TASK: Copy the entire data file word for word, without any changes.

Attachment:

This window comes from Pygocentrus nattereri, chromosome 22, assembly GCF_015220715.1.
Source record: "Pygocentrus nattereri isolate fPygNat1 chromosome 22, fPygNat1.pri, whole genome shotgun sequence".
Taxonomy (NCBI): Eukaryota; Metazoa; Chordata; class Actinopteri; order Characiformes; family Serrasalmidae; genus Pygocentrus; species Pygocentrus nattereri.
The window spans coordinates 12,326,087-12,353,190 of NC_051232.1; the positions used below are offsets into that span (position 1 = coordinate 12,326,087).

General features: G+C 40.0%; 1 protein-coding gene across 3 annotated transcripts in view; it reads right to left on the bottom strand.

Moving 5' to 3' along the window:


This window comes from Pygocentrus nattereri, chromosome 22, assembly GCF_015220715.1.
Source record: "Pygocentrus nattereri isolate fPygNat1 chromosome 22, fPygNat1.pri, whole genome shotgun sequence".
Taxonomy (NCBI): Eukaryota; Metazoa; Chordata; class Actinopteri; order Characiformes; family Serrasalmidae; genus Pygocentrus; species Pygocentrus nattereri.
The window spans coordinates 12,326,087-12,353,190 of NC_051232.1; the positions used below are offsets into that span (position 1 = coordinate 12,326,087).

General features: G+C 40.0%; 1 protein-coding gene across 3 annotated transcripts in view; it reads right to left on the bottom strand.

Moving 5' to 3' along the window: